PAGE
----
Truth is, you, nor I, nor any hobby person has any idea what impact a lower price on the older chip will have on FTDI. If it’s like most mature products in a niche, lowering that price will cost FTDI way more than the modest gains from the maker / hobby community. I think that’s a safe bet, otherwise FTDI would have done exactly that.

        Any CEO would see this, run the math and make the choice.

        So there are options for people.

        Number one might be to adopt something cheap. So go and do that. FTDI isn’t going to open their brand and reputation to criminals in return for that business. Have at it! There are other options out there.

        Or don’t do that. Continue with FTDI, and perhaps modularize. One solution I have is modular. I get one connector type product (actually, I have a couple) and then I don’t pay for FTDI in most things I use them with. No worries. Or price the product up a bit and make sure it’s worth doing.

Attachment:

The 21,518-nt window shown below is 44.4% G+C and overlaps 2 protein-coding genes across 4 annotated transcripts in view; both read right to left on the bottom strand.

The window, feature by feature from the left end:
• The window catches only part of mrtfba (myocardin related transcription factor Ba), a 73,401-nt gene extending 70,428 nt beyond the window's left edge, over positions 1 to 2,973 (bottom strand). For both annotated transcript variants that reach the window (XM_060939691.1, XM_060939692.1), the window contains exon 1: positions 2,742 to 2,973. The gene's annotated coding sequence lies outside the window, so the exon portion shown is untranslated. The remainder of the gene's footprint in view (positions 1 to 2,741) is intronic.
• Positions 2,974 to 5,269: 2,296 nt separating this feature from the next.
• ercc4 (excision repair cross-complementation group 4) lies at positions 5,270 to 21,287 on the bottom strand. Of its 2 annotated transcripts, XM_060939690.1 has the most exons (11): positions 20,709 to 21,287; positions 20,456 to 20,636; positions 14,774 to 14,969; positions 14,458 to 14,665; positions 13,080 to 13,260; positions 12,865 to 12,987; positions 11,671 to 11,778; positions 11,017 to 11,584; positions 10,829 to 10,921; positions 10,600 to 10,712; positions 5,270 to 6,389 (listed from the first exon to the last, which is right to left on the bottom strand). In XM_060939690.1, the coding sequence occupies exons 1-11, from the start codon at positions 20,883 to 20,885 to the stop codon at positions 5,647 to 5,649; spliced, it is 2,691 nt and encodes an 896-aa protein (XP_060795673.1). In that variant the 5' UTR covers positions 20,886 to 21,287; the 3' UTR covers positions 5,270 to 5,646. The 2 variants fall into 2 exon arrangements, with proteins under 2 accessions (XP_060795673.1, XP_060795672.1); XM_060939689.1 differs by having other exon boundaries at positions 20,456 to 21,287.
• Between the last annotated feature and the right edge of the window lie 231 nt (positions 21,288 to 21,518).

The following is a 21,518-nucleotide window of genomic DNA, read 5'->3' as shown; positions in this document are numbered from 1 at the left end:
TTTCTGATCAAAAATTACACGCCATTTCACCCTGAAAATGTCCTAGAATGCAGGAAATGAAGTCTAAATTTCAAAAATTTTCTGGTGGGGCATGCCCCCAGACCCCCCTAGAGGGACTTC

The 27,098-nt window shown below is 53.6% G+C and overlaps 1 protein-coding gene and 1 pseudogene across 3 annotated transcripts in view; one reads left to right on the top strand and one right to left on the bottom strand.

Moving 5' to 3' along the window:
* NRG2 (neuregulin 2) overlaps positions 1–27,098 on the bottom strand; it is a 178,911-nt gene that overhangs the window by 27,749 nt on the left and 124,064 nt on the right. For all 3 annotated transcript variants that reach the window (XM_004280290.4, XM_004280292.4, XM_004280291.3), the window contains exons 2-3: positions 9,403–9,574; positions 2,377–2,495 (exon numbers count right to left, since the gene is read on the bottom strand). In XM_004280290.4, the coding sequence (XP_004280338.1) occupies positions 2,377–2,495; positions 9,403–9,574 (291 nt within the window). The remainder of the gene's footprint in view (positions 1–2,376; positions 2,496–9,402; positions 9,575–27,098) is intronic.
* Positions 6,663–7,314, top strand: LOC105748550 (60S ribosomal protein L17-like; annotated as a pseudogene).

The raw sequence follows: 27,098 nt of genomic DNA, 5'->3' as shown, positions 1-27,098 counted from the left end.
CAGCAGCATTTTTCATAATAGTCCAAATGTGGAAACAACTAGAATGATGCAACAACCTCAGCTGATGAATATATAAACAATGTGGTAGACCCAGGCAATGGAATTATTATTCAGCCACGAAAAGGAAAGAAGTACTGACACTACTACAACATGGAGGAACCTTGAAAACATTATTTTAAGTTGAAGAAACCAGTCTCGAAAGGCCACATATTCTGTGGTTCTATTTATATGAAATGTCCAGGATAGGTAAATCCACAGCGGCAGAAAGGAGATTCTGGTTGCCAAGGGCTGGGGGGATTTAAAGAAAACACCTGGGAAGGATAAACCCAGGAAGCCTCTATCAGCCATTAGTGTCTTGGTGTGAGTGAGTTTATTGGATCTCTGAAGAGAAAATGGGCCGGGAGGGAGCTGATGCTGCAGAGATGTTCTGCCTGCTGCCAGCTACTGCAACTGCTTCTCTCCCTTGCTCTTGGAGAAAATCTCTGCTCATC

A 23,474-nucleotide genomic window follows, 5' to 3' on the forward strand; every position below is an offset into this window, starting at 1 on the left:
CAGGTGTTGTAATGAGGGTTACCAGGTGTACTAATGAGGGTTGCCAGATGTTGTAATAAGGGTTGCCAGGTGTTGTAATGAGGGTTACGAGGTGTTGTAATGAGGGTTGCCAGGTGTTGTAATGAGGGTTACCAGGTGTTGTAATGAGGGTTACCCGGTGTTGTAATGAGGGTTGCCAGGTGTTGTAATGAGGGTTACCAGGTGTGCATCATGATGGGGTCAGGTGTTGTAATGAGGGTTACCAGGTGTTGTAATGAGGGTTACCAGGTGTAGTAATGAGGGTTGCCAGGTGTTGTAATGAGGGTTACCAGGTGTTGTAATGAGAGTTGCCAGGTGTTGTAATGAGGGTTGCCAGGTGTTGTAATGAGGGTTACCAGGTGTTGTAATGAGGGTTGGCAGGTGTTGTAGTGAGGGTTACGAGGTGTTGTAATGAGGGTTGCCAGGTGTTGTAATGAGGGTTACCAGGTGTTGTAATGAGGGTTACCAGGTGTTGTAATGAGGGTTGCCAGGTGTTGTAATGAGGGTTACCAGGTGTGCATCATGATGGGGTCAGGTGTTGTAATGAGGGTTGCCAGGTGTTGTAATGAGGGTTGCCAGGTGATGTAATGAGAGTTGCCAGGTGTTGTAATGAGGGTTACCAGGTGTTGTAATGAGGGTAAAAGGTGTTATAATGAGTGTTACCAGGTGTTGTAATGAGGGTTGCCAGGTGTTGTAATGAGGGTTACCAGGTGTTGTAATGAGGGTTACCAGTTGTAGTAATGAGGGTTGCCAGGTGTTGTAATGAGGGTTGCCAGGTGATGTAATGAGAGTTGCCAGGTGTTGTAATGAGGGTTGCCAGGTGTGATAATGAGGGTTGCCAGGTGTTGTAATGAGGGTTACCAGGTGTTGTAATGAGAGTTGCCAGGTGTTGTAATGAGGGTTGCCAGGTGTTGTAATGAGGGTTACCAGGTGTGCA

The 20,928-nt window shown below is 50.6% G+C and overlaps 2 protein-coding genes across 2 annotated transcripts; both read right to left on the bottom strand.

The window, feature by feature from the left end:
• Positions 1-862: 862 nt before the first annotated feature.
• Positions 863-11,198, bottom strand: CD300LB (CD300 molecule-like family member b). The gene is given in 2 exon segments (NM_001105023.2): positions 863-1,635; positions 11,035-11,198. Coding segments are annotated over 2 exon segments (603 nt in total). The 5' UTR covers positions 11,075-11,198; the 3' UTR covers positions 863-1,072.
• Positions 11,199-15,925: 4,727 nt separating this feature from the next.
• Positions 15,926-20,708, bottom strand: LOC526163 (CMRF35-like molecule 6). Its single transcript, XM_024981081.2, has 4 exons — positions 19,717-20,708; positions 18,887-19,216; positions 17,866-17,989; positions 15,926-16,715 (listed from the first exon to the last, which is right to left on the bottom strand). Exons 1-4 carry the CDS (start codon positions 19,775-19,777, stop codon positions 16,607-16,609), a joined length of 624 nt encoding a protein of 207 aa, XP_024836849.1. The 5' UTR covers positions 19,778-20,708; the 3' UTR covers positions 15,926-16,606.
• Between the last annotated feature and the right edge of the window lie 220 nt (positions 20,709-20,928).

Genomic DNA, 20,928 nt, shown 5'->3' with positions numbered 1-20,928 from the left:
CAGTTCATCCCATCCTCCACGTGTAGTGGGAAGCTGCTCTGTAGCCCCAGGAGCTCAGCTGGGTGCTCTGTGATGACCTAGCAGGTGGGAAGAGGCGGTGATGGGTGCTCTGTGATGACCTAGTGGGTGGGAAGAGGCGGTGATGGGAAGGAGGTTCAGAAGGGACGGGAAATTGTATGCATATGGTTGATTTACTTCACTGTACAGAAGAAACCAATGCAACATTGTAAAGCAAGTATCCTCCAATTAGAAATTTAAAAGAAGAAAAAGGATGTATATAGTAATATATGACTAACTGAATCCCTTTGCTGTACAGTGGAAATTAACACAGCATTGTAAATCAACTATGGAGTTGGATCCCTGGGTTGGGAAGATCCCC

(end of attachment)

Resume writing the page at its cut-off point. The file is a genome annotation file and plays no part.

People have options.

        And it’s worth noting the race to the bottom on products does have it’s costs and risks. This whole mess is one of them. Extreme price pressure is tough. Tough enough for people to go and consider fake stuff, or seek deals so aggressively that they end up with them. Understandable.

        This is part of why I personally almost never go rock bottom on anything. Sell me good value and I’ll pay good dollars. win win People can think all that over too and maybe consider paying for a bit more value, which funds a bit better products.

        Honestly, FTDI really doesn’t have options. If they allow this to continue and grow, it’s bad for them and users of FTDI products. While that may seem like a good choice for you and me stuck with this fake thing, it’s not good for FTDI, who did NOTHING to bring us that fake thing.